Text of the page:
The recent New York Times attack, just like many of the other high-profile attacks over the past couple of years, demonstrated the evolution towards multi-vector, sophisticated attacks. If you haven’t enabled WildFire on your Palo Alto Networks firewalls to complement your threat prevention capabilities, it’s time to do so.
What was also interesting about this attack was that it emphasized the need for a rapid monitoring and response system. Hand-in-hand with the deployment of a robust security architecture, is the need for a monitoring and response process that allows you to continuously monitor and process security data efficiently and proactively act upon this data if something suspicious is found. Critical foundational elements like the right data feed and the right enforcement model are the building blocks to creating a robust monitoring and response system:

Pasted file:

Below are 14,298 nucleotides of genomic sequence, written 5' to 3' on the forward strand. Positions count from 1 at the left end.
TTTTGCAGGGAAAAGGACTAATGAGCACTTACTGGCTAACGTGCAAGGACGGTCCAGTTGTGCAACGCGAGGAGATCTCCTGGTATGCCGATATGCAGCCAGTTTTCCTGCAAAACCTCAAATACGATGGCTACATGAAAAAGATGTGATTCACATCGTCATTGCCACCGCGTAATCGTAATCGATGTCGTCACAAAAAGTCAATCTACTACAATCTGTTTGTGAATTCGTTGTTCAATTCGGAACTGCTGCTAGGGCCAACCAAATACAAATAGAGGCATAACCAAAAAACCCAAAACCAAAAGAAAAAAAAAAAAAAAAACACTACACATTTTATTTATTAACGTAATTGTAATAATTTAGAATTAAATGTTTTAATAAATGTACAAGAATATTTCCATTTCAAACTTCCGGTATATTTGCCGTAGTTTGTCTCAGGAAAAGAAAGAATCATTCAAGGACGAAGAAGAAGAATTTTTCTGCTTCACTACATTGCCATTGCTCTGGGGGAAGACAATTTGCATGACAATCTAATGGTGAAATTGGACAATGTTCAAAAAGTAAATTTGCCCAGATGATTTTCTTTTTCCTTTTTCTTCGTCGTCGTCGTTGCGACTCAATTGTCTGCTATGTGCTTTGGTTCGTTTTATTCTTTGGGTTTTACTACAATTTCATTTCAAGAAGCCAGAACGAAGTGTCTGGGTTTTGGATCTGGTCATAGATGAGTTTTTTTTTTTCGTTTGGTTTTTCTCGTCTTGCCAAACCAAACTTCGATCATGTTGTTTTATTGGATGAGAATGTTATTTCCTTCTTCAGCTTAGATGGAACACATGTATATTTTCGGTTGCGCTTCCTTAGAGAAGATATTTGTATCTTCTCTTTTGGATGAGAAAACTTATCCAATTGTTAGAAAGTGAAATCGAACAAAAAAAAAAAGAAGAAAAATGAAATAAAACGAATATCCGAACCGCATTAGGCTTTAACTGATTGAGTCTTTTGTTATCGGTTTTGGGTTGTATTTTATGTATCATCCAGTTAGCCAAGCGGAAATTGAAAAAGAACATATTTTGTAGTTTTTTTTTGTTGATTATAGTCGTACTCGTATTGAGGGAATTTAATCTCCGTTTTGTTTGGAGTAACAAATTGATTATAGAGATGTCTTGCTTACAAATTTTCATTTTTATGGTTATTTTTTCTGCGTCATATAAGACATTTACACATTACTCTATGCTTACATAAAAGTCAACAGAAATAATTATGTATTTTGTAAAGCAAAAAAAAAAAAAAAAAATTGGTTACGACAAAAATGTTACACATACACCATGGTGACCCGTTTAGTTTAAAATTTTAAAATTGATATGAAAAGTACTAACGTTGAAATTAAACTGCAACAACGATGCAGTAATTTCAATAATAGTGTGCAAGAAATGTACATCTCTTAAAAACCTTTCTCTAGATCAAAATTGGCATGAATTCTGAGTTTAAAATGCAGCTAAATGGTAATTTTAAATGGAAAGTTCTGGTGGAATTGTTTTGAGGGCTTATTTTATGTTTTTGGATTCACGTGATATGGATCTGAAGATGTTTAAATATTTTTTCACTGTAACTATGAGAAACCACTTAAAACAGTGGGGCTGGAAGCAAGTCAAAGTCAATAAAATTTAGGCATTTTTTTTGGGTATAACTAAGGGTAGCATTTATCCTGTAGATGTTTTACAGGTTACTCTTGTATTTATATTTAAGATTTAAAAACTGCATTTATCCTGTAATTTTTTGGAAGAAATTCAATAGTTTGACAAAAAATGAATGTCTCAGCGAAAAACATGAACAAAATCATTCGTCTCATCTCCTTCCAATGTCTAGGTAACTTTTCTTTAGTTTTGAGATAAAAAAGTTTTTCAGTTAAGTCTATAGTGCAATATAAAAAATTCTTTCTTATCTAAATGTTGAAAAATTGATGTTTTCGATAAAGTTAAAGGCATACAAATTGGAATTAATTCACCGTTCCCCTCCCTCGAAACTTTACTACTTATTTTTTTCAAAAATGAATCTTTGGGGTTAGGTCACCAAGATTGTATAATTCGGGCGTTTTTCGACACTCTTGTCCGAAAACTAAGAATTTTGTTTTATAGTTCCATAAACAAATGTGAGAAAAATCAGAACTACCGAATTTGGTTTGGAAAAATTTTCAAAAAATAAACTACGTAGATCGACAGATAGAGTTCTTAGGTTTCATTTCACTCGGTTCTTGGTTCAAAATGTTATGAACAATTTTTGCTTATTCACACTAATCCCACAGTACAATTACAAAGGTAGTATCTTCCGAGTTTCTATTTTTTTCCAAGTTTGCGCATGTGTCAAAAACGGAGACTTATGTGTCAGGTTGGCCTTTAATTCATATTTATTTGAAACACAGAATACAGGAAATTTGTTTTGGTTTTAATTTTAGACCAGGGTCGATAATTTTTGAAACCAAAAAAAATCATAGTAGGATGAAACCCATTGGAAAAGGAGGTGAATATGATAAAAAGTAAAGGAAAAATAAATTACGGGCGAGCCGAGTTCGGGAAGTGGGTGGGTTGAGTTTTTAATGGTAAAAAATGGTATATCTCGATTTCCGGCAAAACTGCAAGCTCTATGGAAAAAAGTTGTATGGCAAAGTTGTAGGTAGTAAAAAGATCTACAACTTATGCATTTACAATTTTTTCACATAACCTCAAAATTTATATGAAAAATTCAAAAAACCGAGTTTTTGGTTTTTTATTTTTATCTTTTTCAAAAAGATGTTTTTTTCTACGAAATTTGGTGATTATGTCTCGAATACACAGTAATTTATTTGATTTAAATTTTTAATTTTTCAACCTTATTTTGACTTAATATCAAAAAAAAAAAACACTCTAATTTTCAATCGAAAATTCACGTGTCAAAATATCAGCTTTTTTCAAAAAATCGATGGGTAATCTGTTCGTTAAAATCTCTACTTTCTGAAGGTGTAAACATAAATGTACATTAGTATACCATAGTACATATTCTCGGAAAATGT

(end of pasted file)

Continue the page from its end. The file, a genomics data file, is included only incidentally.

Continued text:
- The analytics of data is only as useful as the data itself. Richer, premium data feeds provided by next-generation firewalls on applications, users and content provide more relevant, actionable data. While our Application Command Center, and integrated reports/logs support this, a new breed of SIEM and big data vendors, such as Splunk, also take advantage of this intelligent information to make the monitoring process more operationally efficient.
- In addition, in order to easily categorize the unknown traffic that could potentially be a source of malware, start with a positive enforcement model so the unknown becomes significant and much more manageable.
In my latest Security Week article, you can read more about monitoring unknown network traffic and the critical foundational elements needed to create a monitoring and response system.